"Gå på restaurang" is a common fixed expression for eating at a restaurant.
Hm. No, I don't think so. You'd say "gå på tivoli" and "gå på fotbollsmatch" as well, for example. The construction doesnt seem to require an article.
I know this may seem strange, but it actually isn't. The construction "gå på" means to go to a place. If you want to say walk to you'd have to change the preposition to "till". Vi går till restaurangen Note that restaurangen is in its definite form here.
Ahh, okay, cheers for that, Anrui. I wouldn't normally question it, but being in a Beta, I thought it might be an error.
I love how Swedish does that sometimes. Another favourite example being "på landet" versus "i landet".
I only heard from a swedish person "på landet" and it means "in the countryside", when you go outside the city for vacations or to have relaxing time.
okay , this is so confusing .. can please explain to me what's the difference between vi går till restaurang and vi går på restaurang and in ( Vi går till restaurangen ) why restaurangen has to be in the definite form ?
Look at "gå på X" as a set expression which means go to.
Vi går på restaurang - We go to a restaurant
Vi går på bio - We go to the cinema
Vi går på kafé - We go to a café
Note that "gå på" only works with certain locations like those above. It is usually some sort of leisure activity. But you could for example NOT say "Vi går på skola" (school) or "Vi går på sjukhus" (hospital) NOTE THAT THESE ARE NOT CORRECT.
When you say "gå till" you emphasize that you are walking somewhere.
Vi går till restaurangen - We walk to the restaurant
Vi går till bion - We walk to the cinema
Vi går till kaféet - We walk to the café
In this case it is no set expression. It is just a normal sentence made up of the verb "gå" - Walk, and "till - to". Therefore it would work with other places too, such as hospitals or schools.
But if you mean "go to school" as in "attend school", then it would be "gå i skolan".
Articles are left out of Swedish sentences in specific ways. For example, it is correct to say, "han är lärare" instead of saying "han är en lärare." I think it has to do with buildings/locations and professions.
Is "gå på" separable without losing its meaning? That is, would it be correct to say, "Hur går jag på restaurang?"
Yes, it is. Also, the topic is perfect :) Remember to keep the pronoun in questions after the verb
How about if you were going to the restaurant right now. As if someone asked you the question "Where are we going?" "We are going to a restaurant."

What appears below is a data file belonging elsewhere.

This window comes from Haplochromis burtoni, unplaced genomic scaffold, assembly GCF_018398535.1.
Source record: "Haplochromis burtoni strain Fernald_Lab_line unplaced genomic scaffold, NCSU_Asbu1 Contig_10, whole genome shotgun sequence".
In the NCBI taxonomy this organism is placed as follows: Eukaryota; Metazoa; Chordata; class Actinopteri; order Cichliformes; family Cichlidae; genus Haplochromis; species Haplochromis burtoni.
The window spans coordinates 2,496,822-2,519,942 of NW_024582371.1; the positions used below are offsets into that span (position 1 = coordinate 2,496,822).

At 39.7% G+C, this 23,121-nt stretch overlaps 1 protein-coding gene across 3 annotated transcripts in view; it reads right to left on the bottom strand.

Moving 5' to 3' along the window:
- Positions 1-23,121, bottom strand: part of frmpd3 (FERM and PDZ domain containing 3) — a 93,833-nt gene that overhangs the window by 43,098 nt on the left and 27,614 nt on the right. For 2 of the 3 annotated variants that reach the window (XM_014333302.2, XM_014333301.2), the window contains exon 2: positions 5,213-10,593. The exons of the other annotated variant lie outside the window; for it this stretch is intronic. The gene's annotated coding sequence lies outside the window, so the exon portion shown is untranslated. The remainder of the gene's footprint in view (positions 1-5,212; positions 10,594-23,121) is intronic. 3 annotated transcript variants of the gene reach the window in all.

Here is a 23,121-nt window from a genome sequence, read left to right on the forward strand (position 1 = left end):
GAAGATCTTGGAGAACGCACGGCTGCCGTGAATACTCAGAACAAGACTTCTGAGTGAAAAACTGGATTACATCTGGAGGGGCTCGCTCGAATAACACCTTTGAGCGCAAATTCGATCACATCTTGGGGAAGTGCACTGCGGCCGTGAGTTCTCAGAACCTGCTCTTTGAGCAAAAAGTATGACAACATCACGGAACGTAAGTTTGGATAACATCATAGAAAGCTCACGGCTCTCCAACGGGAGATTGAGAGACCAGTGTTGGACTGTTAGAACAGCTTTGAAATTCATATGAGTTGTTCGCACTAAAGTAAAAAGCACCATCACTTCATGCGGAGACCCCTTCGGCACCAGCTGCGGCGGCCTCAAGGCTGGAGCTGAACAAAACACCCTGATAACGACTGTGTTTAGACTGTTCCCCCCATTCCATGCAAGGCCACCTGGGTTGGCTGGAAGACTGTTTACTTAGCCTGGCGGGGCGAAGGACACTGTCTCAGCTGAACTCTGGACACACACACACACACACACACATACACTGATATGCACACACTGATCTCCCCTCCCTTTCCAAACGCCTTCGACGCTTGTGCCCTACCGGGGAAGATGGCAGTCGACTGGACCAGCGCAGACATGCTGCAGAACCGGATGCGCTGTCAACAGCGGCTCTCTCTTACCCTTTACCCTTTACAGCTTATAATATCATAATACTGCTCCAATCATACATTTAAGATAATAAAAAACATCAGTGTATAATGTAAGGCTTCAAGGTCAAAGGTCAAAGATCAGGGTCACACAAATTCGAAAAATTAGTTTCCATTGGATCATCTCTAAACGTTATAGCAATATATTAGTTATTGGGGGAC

Vi går till en restaurang or even more idiomatic, to catch the continuous: Vi är på väg till en restaurang. gå på restaurang is a general activity, it doesn't matter which restaurant you're going to, maybe you don't even know yet. går till en restaurang means you're on your way to one specific restaurant.
That would indeed also be "we go to a restaurant", so it works for the reverse translation. But they mean different things in Swedish - åker till is talking about the travelling, while gå på is not.
For instance, gå på bio functions similarly to "catch a movie", sense-wise.
åt is probably most often used as 'for', when someone will get something or when you're doing something for someone (so they don't have to).
In a directional sense, åt is a vague direction. Hon sprang åt det hållet 'She ran that way', pointing to a general direction.
på is probably the most frequent preposition in Swedish and it has many meanings. Most places take either på (more like 'on') or i (more like 'in').
If you said restaurangen would it mean we go to the restaurant? Can one alter phrases like this?
This reminds me of some similarly arbitrary-seeming English constructions/omissions. Sometimes when the location implies a general activity, the article is omitted (we go into town/to market/to work), and likewise one may find oneself "on" rather than "in" a dynamic or process-oriented location (on the psychiatric ward, on the bus, on the plane, on the way). There's some contention regarding "going to hospital" which seems to be more common in the UK; but they also say "disorientated" over there, and so invite grammatical mistrust.
Ah, right - gå på x is a fixed expression in Swedish which only works for certain things, like restaurants, and hence it can somewhat feasibly be translated into multiple English equivalents. But it doesn't work the other way around.
- gå på bio = go to the movies (bio = cinema)
- gå på teater = go to a play (teater = theater)
- gå på stan = go downtown
- gå på toa = go to the bathroom
For instance. You'll encounter more as you learn. Once you're accustomed to the basic structure, it's not hard to figure the meaning out. :)